Shalen’s review: Okay, so we don’t necessarily need another review of this movie per se1. But I had to do it, because I’ve already reviewed a couple of other major entries in the Canon of Zombie Cinema2, namely Night of the Living Dead andReanimator, and it just seemed wrong to leave this one out. I’ll probably review the other two in the series, too, assuming Justin hasn’t already dropped me from the staff for lack of participation or locked me in the basement with Bob again.
See, I was already familiar with two major elements this movie has contributed to film at large before I had ever, even once, heard the title. Tons of zombie parodies, other movies, even seemingly unrelated webcomics like Sluggy Freelance and WTF, pay homage to the single hand rising from a grave and/or the crowd of undead moaning a six letter noun beginning with “B”. And then I watched all the way through Night of the Living Dead, the only zombie film with which I was familiar at the time, and neither of those things were there3. What gave? Those things seemed so old, so ubiquitous, so classic, that they couldn’t possibly have come from something made after I, mere spring chicken that I am in late 2007, was born.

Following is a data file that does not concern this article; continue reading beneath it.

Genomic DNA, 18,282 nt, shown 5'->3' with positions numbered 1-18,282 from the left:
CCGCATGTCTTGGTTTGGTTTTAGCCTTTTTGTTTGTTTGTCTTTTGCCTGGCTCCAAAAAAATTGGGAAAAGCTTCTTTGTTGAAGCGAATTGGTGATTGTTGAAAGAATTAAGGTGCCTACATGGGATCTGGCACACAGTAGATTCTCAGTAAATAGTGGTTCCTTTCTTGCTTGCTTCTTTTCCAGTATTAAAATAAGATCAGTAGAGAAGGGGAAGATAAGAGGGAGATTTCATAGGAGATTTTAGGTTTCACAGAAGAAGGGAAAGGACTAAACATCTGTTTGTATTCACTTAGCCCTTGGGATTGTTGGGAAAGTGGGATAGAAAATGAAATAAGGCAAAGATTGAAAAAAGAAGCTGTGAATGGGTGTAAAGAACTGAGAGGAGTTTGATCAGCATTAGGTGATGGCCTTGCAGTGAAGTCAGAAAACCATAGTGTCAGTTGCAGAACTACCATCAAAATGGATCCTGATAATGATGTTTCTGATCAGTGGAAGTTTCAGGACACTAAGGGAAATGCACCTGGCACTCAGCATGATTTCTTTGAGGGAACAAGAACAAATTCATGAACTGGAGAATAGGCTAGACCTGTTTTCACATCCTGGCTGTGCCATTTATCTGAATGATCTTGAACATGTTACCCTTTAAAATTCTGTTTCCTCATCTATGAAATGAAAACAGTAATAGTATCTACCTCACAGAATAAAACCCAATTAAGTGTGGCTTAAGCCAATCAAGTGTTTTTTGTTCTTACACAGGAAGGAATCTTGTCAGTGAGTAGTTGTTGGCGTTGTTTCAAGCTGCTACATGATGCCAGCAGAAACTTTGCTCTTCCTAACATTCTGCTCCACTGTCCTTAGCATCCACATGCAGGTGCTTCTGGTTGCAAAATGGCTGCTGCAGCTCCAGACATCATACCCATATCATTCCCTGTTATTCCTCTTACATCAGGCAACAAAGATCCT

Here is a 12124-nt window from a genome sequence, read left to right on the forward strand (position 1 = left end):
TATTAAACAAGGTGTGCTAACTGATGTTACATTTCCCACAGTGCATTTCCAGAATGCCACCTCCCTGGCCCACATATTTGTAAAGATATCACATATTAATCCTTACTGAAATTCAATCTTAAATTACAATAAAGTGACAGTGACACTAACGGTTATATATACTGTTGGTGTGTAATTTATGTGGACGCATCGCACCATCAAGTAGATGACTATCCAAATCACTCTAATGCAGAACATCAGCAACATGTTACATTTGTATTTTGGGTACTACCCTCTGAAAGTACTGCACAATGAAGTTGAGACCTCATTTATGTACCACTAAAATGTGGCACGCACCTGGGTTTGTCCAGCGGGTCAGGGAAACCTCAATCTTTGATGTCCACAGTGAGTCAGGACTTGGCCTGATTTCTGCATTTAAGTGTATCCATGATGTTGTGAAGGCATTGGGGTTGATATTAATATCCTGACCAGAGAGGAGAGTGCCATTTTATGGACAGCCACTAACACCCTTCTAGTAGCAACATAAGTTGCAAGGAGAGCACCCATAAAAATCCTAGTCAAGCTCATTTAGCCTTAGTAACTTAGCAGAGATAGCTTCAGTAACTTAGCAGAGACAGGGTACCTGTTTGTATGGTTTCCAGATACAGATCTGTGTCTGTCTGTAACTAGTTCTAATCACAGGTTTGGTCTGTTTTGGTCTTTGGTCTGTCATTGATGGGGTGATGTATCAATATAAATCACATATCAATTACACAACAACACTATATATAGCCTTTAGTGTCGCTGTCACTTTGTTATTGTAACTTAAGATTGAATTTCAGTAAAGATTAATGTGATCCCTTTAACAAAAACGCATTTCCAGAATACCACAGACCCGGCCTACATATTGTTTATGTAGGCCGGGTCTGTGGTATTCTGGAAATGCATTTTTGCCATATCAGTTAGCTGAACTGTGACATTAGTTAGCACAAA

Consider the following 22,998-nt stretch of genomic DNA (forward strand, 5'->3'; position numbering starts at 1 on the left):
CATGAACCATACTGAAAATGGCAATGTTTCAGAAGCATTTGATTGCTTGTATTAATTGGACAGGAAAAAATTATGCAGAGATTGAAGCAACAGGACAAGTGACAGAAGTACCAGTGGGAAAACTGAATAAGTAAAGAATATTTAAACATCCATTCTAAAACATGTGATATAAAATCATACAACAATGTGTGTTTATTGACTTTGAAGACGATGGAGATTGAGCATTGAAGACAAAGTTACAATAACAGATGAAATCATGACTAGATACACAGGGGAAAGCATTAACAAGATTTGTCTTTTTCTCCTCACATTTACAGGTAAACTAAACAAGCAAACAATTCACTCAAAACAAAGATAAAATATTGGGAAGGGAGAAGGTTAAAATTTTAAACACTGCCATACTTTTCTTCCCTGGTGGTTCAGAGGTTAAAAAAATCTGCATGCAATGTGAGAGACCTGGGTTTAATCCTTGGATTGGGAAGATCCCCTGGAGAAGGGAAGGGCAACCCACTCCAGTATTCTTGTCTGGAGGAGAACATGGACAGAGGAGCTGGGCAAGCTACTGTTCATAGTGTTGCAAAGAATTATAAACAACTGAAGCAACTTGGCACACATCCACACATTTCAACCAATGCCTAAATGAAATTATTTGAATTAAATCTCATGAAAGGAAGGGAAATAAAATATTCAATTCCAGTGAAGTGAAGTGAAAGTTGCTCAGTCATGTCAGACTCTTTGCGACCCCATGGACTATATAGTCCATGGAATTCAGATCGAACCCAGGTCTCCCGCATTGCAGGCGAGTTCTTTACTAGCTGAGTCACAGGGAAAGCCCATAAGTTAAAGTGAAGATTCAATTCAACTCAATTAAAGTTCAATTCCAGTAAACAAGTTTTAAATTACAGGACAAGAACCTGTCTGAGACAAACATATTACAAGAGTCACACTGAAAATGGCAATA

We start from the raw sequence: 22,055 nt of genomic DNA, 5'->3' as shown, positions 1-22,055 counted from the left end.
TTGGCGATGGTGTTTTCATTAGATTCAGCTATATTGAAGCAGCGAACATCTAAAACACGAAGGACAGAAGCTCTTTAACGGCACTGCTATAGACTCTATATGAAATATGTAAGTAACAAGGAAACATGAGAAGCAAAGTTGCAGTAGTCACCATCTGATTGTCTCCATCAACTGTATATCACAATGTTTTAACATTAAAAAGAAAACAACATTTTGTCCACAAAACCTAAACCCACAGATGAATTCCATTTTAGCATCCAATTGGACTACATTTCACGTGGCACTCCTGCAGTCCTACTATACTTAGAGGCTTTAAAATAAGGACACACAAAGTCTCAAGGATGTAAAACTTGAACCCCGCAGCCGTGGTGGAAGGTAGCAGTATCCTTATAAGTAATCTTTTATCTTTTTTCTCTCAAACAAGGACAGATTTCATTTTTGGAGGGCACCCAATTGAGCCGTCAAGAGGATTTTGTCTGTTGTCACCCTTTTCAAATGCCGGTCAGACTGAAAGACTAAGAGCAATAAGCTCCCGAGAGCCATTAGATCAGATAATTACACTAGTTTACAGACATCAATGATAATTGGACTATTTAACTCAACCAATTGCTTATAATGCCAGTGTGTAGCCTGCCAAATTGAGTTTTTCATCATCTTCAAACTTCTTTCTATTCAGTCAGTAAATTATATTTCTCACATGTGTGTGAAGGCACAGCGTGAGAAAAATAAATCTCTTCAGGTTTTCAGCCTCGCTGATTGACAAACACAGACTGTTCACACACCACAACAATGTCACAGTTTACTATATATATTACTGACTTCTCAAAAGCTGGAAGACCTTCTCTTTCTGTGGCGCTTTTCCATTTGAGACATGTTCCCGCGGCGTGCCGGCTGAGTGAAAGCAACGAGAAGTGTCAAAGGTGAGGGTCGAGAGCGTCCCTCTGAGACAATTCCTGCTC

Well, never let anybody tell you nothing good came out of the eighties. Night of the Living Dead always had something of the stage play aspect about it, with the careful, articulate dialogue from otherwise ordinary people and the minimal special effects and the single location in which most of it takes place. It’s a great film, it’s riveting and intense, and I own it and periodically rewatch it, but I wouldn’t describe it as fun. Return isn’t much of a film, but it’s a ridiculously fun movie. It has the gore effects and the blaring rock soundtrack and the cast of mostly wacky youthful eighties-style characters, except instead of getting high and naked they’re getting high, naked and their brains eaten by zombies. Some of the zombies are punks, too. Perhaps those of you somewhat older than myself remember when a single nose piercing was considered an emblem of over-the-top tough rebelliousness, rather than a mild fashion statement shared by the (female) city prosecutor of my last home town, and tattoos were for punks, bikers and members of the Armed Forces instead of seventeen-year-old cheerleaders and evangelical Christians4.